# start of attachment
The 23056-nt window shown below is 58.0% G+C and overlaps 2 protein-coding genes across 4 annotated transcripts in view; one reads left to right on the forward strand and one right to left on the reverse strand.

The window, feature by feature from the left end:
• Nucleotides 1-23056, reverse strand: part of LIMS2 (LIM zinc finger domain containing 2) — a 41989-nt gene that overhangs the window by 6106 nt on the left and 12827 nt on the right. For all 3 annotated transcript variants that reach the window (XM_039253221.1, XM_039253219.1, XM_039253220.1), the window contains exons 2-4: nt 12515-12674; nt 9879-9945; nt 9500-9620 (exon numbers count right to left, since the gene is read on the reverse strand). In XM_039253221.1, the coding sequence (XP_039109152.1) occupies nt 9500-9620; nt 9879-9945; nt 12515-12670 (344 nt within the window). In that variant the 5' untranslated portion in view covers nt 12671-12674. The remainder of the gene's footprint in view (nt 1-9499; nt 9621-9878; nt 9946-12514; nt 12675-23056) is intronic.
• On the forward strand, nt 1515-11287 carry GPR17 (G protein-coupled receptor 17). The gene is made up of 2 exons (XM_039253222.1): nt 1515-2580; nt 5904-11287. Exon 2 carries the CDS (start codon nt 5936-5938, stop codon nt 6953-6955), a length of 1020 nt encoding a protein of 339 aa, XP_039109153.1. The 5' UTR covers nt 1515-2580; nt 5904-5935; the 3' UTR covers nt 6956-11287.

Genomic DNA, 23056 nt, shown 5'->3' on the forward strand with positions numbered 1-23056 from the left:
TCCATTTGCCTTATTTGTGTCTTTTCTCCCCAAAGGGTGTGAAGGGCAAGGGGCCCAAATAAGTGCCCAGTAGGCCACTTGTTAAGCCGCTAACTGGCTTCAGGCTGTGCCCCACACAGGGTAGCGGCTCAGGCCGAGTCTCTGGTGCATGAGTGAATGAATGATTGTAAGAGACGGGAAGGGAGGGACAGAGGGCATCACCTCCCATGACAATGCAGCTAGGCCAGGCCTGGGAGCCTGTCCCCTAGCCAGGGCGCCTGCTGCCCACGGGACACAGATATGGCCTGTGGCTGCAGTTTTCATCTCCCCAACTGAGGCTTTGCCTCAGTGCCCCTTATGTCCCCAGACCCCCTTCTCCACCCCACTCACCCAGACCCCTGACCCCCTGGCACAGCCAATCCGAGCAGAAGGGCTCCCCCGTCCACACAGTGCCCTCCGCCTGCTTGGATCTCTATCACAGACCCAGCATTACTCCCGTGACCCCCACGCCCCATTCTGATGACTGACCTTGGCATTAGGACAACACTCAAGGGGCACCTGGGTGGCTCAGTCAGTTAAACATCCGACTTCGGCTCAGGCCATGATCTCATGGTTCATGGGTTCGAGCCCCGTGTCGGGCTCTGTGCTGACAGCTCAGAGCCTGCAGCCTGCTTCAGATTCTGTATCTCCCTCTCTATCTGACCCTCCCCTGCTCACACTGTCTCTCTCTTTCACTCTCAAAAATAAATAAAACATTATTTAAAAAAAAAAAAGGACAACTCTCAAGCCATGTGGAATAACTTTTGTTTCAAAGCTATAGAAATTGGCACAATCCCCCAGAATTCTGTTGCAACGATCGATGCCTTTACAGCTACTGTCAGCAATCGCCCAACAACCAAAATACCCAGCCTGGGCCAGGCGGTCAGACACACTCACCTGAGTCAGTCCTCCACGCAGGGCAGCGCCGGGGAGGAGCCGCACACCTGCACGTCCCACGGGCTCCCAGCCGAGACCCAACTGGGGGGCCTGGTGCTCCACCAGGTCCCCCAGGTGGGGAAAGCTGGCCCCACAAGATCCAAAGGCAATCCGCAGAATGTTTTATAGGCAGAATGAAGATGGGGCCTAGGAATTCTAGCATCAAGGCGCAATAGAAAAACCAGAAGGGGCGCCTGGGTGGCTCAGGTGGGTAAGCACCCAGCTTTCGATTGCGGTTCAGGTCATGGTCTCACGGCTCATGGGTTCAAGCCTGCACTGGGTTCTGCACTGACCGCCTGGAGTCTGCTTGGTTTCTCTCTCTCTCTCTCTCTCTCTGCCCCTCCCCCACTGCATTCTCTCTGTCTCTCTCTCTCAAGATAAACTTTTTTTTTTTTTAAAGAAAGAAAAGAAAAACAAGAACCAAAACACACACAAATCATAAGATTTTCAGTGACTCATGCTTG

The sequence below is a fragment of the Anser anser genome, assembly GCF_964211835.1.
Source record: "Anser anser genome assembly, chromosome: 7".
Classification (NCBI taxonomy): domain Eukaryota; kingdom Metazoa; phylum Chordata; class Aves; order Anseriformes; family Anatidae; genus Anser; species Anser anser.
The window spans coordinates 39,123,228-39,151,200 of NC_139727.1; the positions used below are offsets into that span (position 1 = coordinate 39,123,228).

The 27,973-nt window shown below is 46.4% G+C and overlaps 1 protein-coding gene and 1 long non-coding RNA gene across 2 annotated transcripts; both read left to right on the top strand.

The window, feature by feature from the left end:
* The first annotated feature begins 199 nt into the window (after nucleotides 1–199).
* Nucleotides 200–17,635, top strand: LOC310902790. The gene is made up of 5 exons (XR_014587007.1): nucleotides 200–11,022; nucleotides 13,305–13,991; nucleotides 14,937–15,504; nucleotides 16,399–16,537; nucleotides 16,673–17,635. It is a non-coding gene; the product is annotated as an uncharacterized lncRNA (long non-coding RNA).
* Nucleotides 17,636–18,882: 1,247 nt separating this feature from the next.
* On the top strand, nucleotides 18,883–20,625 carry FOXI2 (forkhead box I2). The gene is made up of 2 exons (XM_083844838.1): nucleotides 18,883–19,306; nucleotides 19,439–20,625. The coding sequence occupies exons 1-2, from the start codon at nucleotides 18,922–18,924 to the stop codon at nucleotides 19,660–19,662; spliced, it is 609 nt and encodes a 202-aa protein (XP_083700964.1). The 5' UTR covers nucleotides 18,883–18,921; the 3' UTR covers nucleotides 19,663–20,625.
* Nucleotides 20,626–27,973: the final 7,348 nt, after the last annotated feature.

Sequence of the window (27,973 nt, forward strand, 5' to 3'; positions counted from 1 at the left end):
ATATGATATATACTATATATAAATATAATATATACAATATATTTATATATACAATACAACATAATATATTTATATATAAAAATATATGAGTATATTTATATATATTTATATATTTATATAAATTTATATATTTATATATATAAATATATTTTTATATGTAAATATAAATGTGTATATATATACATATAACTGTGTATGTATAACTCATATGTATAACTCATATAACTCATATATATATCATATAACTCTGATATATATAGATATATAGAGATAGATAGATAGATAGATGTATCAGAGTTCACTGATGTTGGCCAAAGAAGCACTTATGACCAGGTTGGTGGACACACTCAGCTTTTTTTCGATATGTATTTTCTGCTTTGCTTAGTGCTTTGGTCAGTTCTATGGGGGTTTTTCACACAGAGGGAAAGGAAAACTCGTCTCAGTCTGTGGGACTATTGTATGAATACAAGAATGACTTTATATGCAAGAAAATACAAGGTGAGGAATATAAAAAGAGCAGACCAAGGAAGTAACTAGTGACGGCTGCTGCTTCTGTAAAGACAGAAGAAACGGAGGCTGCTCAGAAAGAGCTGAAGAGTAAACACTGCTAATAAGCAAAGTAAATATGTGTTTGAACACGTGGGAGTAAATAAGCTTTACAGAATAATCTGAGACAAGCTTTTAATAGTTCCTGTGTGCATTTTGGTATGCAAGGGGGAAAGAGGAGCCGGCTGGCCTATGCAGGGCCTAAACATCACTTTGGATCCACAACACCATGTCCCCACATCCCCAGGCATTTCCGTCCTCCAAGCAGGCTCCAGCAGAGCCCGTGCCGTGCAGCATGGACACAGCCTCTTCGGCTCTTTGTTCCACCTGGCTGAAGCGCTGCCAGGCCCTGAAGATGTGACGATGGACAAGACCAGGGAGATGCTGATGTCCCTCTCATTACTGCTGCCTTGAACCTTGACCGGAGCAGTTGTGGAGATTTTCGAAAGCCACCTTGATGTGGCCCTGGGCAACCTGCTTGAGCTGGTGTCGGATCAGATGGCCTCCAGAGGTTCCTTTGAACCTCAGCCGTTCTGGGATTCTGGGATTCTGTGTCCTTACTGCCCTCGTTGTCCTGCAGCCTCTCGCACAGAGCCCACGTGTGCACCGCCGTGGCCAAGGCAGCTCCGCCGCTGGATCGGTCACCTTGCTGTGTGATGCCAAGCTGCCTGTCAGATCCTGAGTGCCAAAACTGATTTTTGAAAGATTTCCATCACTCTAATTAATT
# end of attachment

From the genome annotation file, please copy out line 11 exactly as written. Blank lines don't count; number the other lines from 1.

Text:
The 27,973-nt window shown below is 46.4% G+C and overlaps 1 protein-coding gene and 1 long non-coding RNA gene across 2 annotated transcripts; both read left to right on the top strand.